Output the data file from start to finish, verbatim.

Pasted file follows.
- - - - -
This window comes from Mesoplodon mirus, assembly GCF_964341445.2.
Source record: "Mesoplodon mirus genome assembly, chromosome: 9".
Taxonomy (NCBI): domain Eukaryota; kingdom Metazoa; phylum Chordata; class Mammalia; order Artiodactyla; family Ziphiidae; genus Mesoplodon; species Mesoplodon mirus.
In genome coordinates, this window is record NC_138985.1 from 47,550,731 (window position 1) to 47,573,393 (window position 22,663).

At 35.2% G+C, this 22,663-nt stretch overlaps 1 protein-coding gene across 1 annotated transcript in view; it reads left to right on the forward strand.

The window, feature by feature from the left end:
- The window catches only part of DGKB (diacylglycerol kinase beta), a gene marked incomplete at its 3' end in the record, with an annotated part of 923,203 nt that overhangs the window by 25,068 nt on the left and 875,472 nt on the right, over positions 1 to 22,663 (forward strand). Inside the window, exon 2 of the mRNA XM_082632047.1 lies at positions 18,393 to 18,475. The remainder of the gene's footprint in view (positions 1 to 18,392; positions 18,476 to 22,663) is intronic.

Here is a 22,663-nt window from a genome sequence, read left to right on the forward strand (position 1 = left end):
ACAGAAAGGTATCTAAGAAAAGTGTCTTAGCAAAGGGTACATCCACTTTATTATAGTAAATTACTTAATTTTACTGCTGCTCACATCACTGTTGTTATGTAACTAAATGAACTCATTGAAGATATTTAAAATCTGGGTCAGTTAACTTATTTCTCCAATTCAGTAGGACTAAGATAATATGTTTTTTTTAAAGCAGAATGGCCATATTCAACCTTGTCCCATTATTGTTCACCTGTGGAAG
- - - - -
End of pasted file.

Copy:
This window comes from Mesoplodon mirus, assembly GCF_964341445.2.
Source record: "Mesoplodon mirus genome assembly, chromosome: 9".
Taxonomy (NCBI): domain Eukaryota; kingdom Metazoa; phylum Chordata; class Mammalia; order Artiodactyla; family Ziphiidae; genus Mesoplodon; species Mesoplodon mirus.
In genome coordinates, this window is record NC_138985.1 from 47,550,731 (window position 1) to 47,573,393 (window position 22,663).

At 35.2% G+C, this 22,663-nt stretch overlaps 1 protein-coding gene across 1 annotated transcript in view; it reads left to right on the forward strand.

The window, feature by feature from the left end:
- The window catches only part of DGKB (diacylglycerol kinase beta), a gene marked incomplete at its 3' end in the record, with an annotated part of 923,203 nt that overhangs the window by 25,068 nt on the left and 875,472 nt on the right, over positions 1 to 22,663 (forward strand). Inside the window, exon 2 of the mRNA XM_082632047.1 lies at positions 18,393 to 18,475. The remainder of the gene's footprint in view (positions 1 to 18,392; positions 18,476 to 22,663) is intronic.

Here is a 22,663-nt window from a genome sequence, read left to right on the forward strand (position 1 = left end):
ACAGAAAGGTATCTAAGAAAAGTGTCTTAGCAAAGGGTACATCCACTTTATTATAGTAAATTACTTAATTTTACTGCTGCTCACATCACTGTTGTTATGTAACTAAATGAACTCATTGAAGATATTTAAAATCTGGGTCAGTTAACTTATTTCTCCAATTCAGTAGGACTAAGATAATATGTTTTTTTTAAAGCAGAATGGCCATATTCAACCTTGTCCCATTATTGTTCACCTGTGGAAG